UK Lawmaker Who Quizzed Facebook On Its Privacy Practices Doesn't Seem To Care Much About His Own Website's Privacy Practices
from the just-sayin' dept
Now, there are those of us who believe that privacy policies are a dumb idea that don’t do anything to protect people’s privacy — but if you’re going to be grandstanding about how Facebook is not transparent enough about how it handles user data, it seems like you should be a bit transparent yourself. Smith’s article details how many other members of the Digital, Culture, Media and Sport Committee don’t seem to be living up to their own standards. They may have been attacking social media sites… but were happy to include tracking widgets from those very same social media sites on their own sites.
Julie4Sunderland.co.uk is maintained on behalf of Julie Elliott MP, a fellow member of the Digital, Culture, Media and Sport Committee. It serves third-party content from Facebook and upwards of 18 cookies on visitor?s computers.
Likewise, websites of fellow members Jo Stevens, Simon Hart, Julian Knight, Ian Lucas, Rebecca Pow and Giles Watling are also collecting data on behalf of the social networking giant from their visitors.
The websites of Julian Knight, Ian Lucas, Giles Watling and Rebecca Pow also collect data on visitors for Twitter. Meanwhile, Rebecca Pow?s website sets third-party cookies from YouTube.com.
Damian Collins?s website features a cookie message however the link in the message takes the user to a contact page that contains a form that requests the user?s name and email address.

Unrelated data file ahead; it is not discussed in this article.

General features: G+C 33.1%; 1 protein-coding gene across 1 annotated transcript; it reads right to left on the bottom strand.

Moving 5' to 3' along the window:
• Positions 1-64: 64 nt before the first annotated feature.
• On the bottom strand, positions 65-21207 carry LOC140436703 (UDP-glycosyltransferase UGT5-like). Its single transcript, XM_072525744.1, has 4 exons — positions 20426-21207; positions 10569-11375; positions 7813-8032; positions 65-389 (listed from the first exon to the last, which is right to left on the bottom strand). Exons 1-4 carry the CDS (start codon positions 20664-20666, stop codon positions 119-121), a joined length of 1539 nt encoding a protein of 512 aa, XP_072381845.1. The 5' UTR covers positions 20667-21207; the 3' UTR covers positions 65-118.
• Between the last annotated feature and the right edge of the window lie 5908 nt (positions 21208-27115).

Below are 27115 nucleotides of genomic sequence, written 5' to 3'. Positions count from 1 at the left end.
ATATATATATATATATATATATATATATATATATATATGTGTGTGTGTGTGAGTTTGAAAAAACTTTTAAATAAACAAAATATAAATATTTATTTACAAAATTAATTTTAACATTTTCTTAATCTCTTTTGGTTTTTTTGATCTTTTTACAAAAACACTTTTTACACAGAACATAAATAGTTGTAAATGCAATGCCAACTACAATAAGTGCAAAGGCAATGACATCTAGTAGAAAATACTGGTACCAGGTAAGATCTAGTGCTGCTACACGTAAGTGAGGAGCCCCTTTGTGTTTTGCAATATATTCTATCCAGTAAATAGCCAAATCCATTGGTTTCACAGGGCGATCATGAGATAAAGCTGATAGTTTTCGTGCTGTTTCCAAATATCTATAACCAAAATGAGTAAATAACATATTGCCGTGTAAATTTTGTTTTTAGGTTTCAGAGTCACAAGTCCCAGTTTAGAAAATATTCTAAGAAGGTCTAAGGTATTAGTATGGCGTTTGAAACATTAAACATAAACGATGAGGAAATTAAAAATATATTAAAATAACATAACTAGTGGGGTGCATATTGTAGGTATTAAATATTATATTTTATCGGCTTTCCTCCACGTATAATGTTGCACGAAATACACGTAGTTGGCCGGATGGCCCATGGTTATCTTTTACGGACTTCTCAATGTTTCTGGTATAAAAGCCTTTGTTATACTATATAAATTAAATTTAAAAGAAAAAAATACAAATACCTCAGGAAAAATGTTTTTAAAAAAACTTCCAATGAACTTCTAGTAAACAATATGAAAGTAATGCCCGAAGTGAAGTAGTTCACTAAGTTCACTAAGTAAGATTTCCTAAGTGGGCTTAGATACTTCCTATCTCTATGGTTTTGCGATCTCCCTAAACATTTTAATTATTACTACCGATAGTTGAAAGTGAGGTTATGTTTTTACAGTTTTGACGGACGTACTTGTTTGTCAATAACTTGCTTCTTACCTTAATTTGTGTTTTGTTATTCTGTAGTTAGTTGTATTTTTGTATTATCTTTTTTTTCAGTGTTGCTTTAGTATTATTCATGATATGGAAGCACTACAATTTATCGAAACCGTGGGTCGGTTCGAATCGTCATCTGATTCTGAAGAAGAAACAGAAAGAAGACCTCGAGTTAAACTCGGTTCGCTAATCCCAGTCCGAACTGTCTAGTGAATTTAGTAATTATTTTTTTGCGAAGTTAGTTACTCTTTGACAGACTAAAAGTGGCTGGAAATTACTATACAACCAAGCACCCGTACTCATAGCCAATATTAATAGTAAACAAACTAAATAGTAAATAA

The page on which the form resides contains a link that activates a modal window and encourages the user to sign-up for Damian Collins?s email newsletter.
Moreover, the Parliamentary page for the Digital, Culture, Media and Sport committee is also setting and serving third-party cookies and content from Twitter.
Now, you can reasonably argue that the websites of politicians aren’t the same as a social media giant used by like half of the entire world. And there is a point there. But it’s also worth noting that it’s amazing how accusatory politicians and others get towards social media sites when they don’t seem to live up to the same standards on their own websites. Maybe Facebook should do better — but the very actions of these UK Parliament members, at the very least, suggests that even they recognize what they’re demanding of Facebook is more cosmetic “privacy theater” than anything serious.